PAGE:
As a bonus, AI-tracking makes it easier to see lack-of-engagement in employees. We spend a huge amount of effort to corral good talent, but then let it wander away because we’re focused elsewhere.
A decrease of engagement represents the predictor of when someone will think about “heading for the door.” Identifying this in its early stages provides the perfect opportunity to re-engage them with additional training and/or incentive programs to pique interest. Providing increased job involvement with new, interesting tasks or responsibilities will increase job satisfaction, and forestall or prevent the exit.
Knowing what you Need
Predicting your staffers’ needs and dealing with them (before they identify them), automatically raises your retention rate. People like it when everything seems to “work so well” and run smoothly.
This is something most companies struggle with, and with limited success because they don’t discover problems until the day the staffer puts in their resignation. AI can see it coming before most humans would recognize it.
AI will help Managers spot employee strengths. Playing to those strengths will maximize productivity, increase job-satisfaction, and enhance self-worth. This is the ideal formula to make the job “easy” and worth keeping. Removing the humdrum and unleashing employee creativity generates job satisfaction.
Work Better Suited to a Machine
Managing all vacations, sick days, leaves, conference attendance, business travel, and so on means either that you are a) carrying a lot of data around in your head, or that b) you trust a complicated personnel management program. It also means that you c) trust many individuals to input all the data correctly.
Can you trust that all 28 of your sales people won’t abandon the office for that Miami Conference in January, leaving you with no one to respond to customers? An AI program would not permit that, probably organizing it so that 14 went to Miami in January, and another 14 went to Boston in September for a mirror conference.
It goes further such that it would monitor Holiday-Banking and enforce vacations to prevent burn-out. No, you cannot avoid two weeks of holidays every year for 26 years and retire a year early with full pay! Holiday pay would be paid out every year, and recalcitrant workers would be forbidden from working during enforced vacation time, even if they refused to book it.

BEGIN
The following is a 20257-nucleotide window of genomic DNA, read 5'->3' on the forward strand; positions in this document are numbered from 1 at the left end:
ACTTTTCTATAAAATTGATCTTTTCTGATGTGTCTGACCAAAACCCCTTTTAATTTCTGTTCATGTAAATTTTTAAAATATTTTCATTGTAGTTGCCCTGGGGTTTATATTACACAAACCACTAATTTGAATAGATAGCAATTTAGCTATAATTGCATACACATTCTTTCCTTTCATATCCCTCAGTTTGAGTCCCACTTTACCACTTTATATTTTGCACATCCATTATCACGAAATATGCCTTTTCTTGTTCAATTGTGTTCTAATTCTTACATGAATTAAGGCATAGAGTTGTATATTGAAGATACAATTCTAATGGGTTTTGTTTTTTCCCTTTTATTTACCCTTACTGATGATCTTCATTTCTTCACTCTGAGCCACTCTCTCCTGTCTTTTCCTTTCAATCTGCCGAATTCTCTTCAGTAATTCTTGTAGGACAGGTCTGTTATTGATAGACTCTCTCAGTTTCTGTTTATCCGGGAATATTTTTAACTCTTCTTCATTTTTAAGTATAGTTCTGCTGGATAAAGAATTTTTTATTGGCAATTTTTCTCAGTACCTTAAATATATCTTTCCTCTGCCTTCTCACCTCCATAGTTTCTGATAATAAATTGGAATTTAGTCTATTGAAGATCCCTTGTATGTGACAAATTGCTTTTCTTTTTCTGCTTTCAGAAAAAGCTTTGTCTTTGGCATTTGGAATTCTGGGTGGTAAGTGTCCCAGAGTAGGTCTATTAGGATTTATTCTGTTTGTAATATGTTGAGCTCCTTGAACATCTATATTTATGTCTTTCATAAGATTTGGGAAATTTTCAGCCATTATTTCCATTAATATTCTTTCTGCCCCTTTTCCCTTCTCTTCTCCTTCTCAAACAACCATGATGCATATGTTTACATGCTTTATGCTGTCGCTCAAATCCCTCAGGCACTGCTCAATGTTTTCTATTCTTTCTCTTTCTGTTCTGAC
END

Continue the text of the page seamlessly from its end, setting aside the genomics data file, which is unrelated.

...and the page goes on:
Obeying the Law
It would enforce (rapidly expanding) legislation, reminding managers that contacting employees after-hours spawns significant fines in many jurisdictions on a per incident basis. Calling people after hours and on weekends leads to significant burnout, which is a huge cost of the company, but aside from the additional burden of thousands of dollars for every phone call, the manager would face discipline as well.
AI doesn’t guess when it comes to decision-making. Such a system extrapolates from knowns, detects almost-invisible trends, and finds associations and parallels too faint for humans to discover, before reaching logical (extrapolative) conclusions. Best of all, it can show you step-by-step how it concluded. No one should just “trust the machine”; we must remain alert to anomalies, but and be prepared to demand answers when something “doesn’t seem right.”
As much as we’re looking forward to AI “having all the answers,” the system is still capable of making mistakes. It may be years before they are regarded as largely infallible, and that reliability is going to be largely dependent on the quality of data that we can provide for them.
According to a recent study, more than one-quarter of HR managers said that they “don’t see the need” for AI in their field of work. The biggest problem may exist with these naysayers, but you shouldn’t necessarily remove them from the payroll either!
The ongoing theme throughout this article has been that we are trying to hold on to talented people. Just because these are the folks that tell you “HR needs Humans,” and they seem extremely stubborn, doesn’t mean they are intractable, no matter how much they protest.
HR people are a slightly different breed than your run-of-the-mill employee. They are as concerned about their jobs as any other employee, but they are also empathetic and worry about other people losing their jobs. You have to show them that implementing AI seldom reduces job numbers.
Usually it means more people and more jobs, albeit slightly (or significantly) different jobs, but usually through company-sponsored retraining rather than major staff turnovers—and helping people is their favorite thing to do! Once you demonstrate that AI relieves drudgery, spots trends sooner save money, and makes everyone’s job easier, they’ll be your best asset to persuade others.